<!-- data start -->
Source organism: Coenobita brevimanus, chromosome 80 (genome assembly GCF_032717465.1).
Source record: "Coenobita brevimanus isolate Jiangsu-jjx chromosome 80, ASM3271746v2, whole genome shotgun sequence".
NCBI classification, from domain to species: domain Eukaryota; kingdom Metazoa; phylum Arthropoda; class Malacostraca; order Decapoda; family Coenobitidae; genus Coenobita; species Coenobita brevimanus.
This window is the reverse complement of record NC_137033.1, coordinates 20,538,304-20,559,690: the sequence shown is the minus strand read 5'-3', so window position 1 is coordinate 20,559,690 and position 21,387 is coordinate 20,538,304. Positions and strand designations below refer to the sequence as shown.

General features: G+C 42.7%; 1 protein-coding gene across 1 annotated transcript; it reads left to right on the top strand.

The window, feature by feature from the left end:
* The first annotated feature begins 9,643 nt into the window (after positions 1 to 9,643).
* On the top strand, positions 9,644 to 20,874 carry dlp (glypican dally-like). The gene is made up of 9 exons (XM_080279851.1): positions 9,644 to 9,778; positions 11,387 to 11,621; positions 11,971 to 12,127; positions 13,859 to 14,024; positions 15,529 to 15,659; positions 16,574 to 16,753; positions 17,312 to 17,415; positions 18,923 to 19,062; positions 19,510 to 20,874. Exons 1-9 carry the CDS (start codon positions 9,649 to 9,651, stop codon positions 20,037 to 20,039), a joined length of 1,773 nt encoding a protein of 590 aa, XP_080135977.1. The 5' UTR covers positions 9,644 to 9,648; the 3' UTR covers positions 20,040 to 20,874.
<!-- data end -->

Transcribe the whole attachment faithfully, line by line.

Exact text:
Source organism: Coenobita brevimanus, chromosome 80 (genome assembly GCF_032717465.1).
Source record: "Coenobita brevimanus isolate Jiangsu-jjx chromosome 80, ASM3271746v2, whole genome shotgun sequence".
NCBI classification, from domain to species: domain Eukaryota; kingdom Metazoa; phylum Arthropoda; class Malacostraca; order Decapoda; family Coenobitidae; genus Coenobita; species Coenobita brevimanus.
This window is the reverse complement of record NC_137033.1, coordinates 20,538,304-20,559,690: the sequence shown is the minus strand read 5'-3', so window position 1 is coordinate 20,559,690 and position 21,387 is coordinate 20,538,304. Positions and strand designations below refer to the sequence as shown.

General features: G+C 42.7%; 1 protein-coding gene across 1 annotated transcript; it reads left to right on the top strand.

The window, feature by feature from the left end:
* The first annotated feature begins 9,643 nt into the window (after positions 1 to 9,643).
* On the top strand, positions 9,644 to 20,874 carry dlp (glypican dally-like). The gene is made up of 9 exons (XM_080279851.1): positions 9,644 to 9,778; positions 11,387 to 11,621; positions 11,971 to 12,127; positions 13,859 to 14,024; positions 15,529 to 15,659; positions 16,574 to 16,753; positions 17,312 to 17,415; positions 18,923 to 19,062; positions 19,510 to 20,874. Exons 1-9 carry the CDS (start codon positions 9,649 to 9,651, stop codon positions 20,037 to 20,039), a joined length of 1,773 nt encoding a protein of 590 aa, XP_080135977.1. The 5' UTR covers positions 9,644 to 9,648; the 3' UTR covers positions 20,040 to 20,874.